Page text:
Regulatory Fees Examined by Finance Committee
As part of its work between legislative sessions, the Senate Finance Committee is examining how much state regulatory agencies charge their clients. The aim of this inquiry is to determine how that income affects the overall state budget. Today, the committee also took a look at the operations of the regulatory agencies.
Rick Travis, Legislative Budget Board analyst, described how the regulatory collection system works and the effects of recent legislation on the agencies that collect those fees.
Jerry Walker of the Board of Medical Examiners, described not only their fees, but said they had dramatically increased the number of licenses they had pulled this year. When Chairman Steve Ogden asked, Walker replied that the number was approximately ten out of two thousand cases that merited investigation. Senator Gonzalo Barrientos said that far too many physicians with suspended licenses were still practicing, especially in the Houston area.
Katherine Thomas from the Board of Nurse Examiners covered several topics, but also spoke about foreign nurses coming into Texas for work. She said the biggest challenge that institutions have with foreign employees is not their qualifications, but rather cultural barriers, and that when a foreign nurse does not meet state standards, they are treated exactly the same as any U.S. citizen.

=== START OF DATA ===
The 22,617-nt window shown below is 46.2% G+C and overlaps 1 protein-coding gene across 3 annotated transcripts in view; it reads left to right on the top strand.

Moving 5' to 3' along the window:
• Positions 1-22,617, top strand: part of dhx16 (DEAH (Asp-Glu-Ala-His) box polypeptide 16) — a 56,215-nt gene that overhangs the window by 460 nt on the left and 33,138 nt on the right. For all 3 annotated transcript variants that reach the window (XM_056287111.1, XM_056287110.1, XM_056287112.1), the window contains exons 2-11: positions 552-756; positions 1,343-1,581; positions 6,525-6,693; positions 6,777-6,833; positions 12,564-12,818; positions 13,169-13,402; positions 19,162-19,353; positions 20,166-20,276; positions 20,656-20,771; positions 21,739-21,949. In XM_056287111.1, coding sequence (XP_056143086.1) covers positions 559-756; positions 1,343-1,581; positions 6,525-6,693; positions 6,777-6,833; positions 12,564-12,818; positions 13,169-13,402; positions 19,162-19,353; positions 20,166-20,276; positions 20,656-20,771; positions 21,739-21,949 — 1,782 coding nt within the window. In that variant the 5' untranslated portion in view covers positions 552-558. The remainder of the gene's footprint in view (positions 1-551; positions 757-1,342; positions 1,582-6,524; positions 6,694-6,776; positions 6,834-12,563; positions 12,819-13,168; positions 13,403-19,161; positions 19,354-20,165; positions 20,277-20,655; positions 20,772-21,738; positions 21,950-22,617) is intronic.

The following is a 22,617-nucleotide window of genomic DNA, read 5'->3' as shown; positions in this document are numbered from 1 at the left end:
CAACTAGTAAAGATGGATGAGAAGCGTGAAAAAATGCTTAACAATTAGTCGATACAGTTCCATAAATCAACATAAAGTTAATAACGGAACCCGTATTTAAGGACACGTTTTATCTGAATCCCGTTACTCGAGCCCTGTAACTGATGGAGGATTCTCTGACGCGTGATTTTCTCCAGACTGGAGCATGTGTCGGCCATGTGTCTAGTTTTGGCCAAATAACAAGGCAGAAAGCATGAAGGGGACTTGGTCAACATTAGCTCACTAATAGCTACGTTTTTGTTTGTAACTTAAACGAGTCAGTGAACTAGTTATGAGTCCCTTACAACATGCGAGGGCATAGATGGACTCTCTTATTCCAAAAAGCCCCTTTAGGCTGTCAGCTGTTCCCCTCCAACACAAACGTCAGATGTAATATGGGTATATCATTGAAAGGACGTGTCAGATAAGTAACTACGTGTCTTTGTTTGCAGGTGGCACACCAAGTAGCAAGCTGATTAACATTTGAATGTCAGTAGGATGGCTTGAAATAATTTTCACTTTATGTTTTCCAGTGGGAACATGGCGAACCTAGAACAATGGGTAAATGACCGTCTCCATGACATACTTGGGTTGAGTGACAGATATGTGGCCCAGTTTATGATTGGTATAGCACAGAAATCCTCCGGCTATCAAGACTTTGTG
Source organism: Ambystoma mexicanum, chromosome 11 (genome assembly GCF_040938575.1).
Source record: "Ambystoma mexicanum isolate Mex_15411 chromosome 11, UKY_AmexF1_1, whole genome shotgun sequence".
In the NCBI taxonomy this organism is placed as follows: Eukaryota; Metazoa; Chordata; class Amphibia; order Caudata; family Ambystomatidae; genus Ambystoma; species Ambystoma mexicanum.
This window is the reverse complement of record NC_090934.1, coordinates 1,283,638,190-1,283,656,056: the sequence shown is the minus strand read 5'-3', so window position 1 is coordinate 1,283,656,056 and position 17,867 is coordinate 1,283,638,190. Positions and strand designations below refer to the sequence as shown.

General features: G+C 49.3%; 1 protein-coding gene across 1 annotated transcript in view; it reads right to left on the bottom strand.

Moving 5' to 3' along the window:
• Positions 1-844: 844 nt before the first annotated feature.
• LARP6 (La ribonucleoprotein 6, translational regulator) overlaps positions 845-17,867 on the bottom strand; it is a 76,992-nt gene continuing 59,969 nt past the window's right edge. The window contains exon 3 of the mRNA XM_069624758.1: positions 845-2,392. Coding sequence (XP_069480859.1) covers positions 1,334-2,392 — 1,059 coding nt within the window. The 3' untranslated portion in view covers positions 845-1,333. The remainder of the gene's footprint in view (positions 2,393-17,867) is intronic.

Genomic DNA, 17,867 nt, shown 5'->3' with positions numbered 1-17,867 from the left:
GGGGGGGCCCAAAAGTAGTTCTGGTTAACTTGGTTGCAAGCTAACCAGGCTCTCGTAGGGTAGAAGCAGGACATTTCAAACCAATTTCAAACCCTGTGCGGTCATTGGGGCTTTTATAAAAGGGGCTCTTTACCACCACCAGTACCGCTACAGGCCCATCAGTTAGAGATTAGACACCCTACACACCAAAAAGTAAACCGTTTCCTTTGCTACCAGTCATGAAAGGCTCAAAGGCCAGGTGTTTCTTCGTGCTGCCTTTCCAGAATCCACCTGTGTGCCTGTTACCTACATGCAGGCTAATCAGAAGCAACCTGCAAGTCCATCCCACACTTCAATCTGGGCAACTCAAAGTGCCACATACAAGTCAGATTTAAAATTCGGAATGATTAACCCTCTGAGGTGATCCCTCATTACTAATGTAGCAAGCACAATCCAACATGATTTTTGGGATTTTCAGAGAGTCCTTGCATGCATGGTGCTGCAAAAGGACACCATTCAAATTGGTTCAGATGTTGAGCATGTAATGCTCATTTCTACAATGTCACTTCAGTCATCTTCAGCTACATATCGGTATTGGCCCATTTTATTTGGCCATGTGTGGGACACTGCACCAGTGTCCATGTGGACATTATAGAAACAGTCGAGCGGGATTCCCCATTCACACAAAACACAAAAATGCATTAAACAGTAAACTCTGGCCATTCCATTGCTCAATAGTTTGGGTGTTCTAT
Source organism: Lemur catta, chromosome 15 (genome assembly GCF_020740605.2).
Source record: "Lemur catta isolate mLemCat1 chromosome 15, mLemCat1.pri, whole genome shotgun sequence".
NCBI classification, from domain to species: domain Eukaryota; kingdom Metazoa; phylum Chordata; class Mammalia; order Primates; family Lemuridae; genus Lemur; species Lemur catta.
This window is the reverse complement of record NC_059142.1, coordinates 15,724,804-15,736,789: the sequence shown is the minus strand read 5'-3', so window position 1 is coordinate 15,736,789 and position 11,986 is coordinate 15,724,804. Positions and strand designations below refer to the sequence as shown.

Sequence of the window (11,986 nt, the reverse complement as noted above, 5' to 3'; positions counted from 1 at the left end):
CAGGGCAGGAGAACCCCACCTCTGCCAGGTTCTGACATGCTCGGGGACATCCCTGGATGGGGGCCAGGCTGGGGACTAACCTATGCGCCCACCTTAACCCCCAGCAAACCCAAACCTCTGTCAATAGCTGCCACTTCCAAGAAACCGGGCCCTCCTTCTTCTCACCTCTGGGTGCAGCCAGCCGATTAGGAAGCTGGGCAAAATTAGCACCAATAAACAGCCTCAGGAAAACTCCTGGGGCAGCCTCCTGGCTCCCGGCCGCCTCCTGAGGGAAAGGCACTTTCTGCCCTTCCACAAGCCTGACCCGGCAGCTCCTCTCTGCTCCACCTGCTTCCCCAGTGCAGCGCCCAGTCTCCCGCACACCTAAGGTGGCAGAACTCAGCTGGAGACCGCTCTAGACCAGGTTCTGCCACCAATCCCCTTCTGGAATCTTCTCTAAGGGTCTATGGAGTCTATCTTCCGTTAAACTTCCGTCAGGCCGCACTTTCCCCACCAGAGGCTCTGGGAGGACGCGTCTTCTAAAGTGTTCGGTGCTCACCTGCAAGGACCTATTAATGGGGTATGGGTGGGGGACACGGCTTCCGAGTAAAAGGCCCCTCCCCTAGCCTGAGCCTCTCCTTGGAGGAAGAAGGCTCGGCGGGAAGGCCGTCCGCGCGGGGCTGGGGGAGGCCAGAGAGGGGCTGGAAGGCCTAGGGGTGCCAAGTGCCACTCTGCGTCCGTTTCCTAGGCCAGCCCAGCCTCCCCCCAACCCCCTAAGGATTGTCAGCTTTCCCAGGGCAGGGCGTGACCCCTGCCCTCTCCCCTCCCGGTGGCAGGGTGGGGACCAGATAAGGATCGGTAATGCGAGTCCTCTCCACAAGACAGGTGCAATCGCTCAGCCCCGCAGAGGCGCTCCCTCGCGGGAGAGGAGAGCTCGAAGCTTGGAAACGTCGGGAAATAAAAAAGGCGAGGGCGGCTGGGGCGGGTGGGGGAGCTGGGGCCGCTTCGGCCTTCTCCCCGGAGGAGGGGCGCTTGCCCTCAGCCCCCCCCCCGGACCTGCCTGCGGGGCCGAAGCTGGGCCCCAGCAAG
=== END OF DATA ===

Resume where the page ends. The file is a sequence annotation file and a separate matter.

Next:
The Texas Department of Licensing and Regulation reported that it had reduced its budget as long ago as the 2000 fiscal year. William Kuntz reported that it was successful in working though that problem, but their people are not able to travel as much as is needed.
The Department of Banking reported that they are a revenue-neutral agency, that they don't charge any more than their cost of doing business. Stephanie Newberg told the committee that all fees are published so that their clients know what they'll be paying. Regarding regulation, the committee was told that the Department of Banking had some authority over out-of-state banks, but that consumer complaints as a rule were sent to the bank's home state.
Commissioner Jose Montemayor of the Texas Department of Insurance provided the committee with a report on how his department was funded. He said that along with appropriations from the Legislature and user fees, the office also gets a small amount of federal funding. It collects enough to operate, but not enough to create a surplus.
Also scheduled to testify today was Lane Lanford, Executive Director of the Public Utility Commission, who said that penalties and fees constitute a part of his agency's income, but that some of the penalties are currently set so low that it's easier for some companies to pay the penalties than to make changes in the way they do business.
The Senate Finance Committee is chaired by Senator Steve Ogden. Members include Senators Kip Averitt, Gonzalo Barrientos, Kim Brimer, Robert Duncan, Kyle Janek, Jane Nelson, Florence Shapiro, Eliot Shapleigh, Todd Staples, Royce West, John Whitmire and Tommy Williams. The Committee recessed with its next meeting scheduled for tomorrow, April 13, 2004 at 9:00 A.M.